SALEM, Ore. — Oregon will be joining a lawsuit against the Trump Administration for adding citizenship questions to the 2020 Census, according to a statement from Oregon Attorney General Rosenblum on Tuesday.
The lawsuit comes from a coalition of 18 state Attorneys General, and argues that adding citizenship questions will reduce participation among immigrants. This would effectively result in an underestimation in the total populations of states with large immigrant population—which would have far-reaching consequences for those states, according to the statement from Rosenblum's office.
“The Census is part of the bedrock of our democracy. The U.S. Constitution guarantees an accurate census be taken every 10 years. Adding a citizenship question to the Census form has a deliberate and intended chilling effect on participation,” said Attorney General Rosenblum.
The Attorney General estimates that even a 1 percent undercount in the previous Census—conducted in 2010—would have resulted in $23 million less in federal funding for Oregon.
According to the statement, this lawsuit has been filed referencing the Enumeration Clause of the U.S. Constitution—arguing that the act of adding citizenship questions to the Census impedes "actual Enumeration," or a legitimate attempt to get an accurate count of all people in the U.S., regardless of citizenship status.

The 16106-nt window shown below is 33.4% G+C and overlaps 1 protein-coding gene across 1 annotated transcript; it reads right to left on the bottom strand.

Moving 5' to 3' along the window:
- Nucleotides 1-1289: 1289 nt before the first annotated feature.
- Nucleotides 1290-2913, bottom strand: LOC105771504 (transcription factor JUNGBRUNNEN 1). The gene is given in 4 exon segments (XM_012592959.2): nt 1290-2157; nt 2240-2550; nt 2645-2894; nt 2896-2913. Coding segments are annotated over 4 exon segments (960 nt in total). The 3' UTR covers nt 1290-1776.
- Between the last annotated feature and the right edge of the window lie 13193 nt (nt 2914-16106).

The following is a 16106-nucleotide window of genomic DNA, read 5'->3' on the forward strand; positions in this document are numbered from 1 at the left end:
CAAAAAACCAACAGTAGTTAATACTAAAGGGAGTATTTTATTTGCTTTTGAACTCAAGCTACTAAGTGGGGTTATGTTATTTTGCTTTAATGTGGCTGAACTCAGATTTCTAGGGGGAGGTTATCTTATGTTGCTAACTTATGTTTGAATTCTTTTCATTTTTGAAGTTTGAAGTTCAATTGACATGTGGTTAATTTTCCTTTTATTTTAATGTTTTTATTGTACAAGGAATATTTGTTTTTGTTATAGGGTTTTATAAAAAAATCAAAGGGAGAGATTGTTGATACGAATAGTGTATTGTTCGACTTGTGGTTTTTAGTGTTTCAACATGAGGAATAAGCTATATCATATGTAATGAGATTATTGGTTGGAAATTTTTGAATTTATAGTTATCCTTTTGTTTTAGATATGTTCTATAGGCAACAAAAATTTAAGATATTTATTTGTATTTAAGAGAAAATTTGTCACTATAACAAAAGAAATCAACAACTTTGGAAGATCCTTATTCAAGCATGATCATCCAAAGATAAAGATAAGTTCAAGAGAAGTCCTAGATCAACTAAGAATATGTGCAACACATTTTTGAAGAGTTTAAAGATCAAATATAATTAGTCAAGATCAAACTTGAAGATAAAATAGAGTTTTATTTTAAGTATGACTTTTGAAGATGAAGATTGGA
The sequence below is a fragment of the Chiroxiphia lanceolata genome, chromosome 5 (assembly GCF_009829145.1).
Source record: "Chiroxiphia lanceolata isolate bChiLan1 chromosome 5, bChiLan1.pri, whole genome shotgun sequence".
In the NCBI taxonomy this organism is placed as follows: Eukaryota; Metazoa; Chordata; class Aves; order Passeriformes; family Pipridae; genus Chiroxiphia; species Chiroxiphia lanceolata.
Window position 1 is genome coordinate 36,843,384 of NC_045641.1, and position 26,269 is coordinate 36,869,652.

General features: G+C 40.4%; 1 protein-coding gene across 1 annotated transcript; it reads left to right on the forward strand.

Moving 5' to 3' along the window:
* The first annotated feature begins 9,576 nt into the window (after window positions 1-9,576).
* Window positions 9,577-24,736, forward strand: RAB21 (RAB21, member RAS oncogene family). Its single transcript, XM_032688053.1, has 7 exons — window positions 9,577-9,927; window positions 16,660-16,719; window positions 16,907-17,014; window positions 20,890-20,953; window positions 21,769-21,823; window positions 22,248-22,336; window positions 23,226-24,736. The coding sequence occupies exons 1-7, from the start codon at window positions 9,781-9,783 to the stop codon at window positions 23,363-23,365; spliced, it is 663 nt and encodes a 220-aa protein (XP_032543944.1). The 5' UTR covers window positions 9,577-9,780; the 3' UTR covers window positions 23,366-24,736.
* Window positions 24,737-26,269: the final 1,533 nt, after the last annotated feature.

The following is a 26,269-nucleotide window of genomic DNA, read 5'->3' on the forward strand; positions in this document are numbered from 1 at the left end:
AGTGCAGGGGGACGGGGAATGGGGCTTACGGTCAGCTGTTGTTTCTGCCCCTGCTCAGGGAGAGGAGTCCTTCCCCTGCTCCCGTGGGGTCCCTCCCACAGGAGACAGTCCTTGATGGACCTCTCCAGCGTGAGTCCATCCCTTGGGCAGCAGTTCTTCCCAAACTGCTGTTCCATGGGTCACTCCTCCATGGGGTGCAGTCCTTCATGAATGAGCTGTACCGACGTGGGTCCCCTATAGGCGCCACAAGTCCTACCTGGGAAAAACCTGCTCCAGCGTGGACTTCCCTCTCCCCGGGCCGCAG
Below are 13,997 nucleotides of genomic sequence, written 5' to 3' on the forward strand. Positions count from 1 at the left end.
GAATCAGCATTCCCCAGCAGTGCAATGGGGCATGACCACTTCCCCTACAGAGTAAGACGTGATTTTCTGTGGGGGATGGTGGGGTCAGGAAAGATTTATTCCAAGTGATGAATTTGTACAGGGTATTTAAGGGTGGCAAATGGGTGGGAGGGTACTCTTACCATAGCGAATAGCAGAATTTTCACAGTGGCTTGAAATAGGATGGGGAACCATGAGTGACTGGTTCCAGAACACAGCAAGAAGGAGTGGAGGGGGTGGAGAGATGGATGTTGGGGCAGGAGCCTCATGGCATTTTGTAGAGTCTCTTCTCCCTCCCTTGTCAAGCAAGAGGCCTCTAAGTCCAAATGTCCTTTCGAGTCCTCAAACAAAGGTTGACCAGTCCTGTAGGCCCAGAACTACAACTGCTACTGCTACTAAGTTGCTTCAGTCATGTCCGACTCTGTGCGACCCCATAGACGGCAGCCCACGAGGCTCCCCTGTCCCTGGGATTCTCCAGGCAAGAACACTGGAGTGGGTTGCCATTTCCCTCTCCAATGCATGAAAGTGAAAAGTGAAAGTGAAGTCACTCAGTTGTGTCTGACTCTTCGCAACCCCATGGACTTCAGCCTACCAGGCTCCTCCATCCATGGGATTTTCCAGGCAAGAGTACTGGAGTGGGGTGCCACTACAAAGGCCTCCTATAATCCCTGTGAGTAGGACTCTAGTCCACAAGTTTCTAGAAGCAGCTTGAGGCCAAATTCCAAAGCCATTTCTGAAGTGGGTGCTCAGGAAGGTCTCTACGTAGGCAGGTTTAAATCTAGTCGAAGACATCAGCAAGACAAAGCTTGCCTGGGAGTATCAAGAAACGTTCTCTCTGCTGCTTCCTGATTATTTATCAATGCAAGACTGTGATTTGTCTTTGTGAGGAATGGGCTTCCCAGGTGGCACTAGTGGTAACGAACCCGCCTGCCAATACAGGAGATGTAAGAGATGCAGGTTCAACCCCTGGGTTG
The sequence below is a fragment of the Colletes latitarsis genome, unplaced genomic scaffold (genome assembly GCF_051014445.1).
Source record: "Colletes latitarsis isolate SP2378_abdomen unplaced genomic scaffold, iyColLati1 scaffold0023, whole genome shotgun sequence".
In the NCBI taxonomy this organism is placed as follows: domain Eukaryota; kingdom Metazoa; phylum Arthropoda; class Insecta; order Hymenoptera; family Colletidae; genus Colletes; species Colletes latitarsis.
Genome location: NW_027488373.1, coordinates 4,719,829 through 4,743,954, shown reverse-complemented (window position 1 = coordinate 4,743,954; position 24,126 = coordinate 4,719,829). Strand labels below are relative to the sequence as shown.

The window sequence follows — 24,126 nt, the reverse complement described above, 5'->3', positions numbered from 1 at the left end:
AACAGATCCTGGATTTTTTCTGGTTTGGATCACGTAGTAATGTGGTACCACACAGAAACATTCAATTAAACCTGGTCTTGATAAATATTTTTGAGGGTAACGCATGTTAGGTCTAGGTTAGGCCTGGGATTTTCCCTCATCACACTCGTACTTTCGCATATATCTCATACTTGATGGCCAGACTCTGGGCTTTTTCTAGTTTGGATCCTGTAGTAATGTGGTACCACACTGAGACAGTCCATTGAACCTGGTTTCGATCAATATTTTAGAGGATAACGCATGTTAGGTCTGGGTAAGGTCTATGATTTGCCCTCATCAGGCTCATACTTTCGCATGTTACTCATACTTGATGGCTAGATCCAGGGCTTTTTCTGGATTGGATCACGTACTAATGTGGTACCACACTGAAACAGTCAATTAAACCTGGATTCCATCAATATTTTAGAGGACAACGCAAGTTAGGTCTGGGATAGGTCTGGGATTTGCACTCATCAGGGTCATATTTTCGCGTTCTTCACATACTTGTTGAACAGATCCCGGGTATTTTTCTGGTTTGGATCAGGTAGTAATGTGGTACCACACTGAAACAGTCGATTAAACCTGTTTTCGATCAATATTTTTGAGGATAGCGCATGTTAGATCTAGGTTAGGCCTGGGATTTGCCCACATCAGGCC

Under the Constitution, the U.S. Census Bureau has an obligation to determine the "whole number of persons in each state," according to the statement from Rosenblum's office.
“As state Attorneys General we are committed to making sure every voice is heard, and we believe that every person in America counts. Period,” said Attorney General Rosenblum.
A statement from the Trump Administration's Department of Commerce said that the decision to include questions of citizenship comes from a need to "provide complete and accurate census block level data"—motivated by a desire to measure the portion of the U.S. population that is legally eligible to vote under the Voting Rights Act.
The multistate lawsuit was led by the Attorney General of New York and joined by the Attorneys General of Connecticut, Delaware, Illinois, Iowa, Maryland, Massachusetts, Minnesota, New Jersey, New Mexico, North Carolina, Oregon, Pennsylvania, Rhode Island, Virginia, Vermont, Washington, and the District of Columbia; the cities of New York City, Chicago, Philadelphia, Providence, San Francisco, and Seattle; and the bipartisan U.S. Conference of Mayors.
The full text of the lawsuit can be viewed below.
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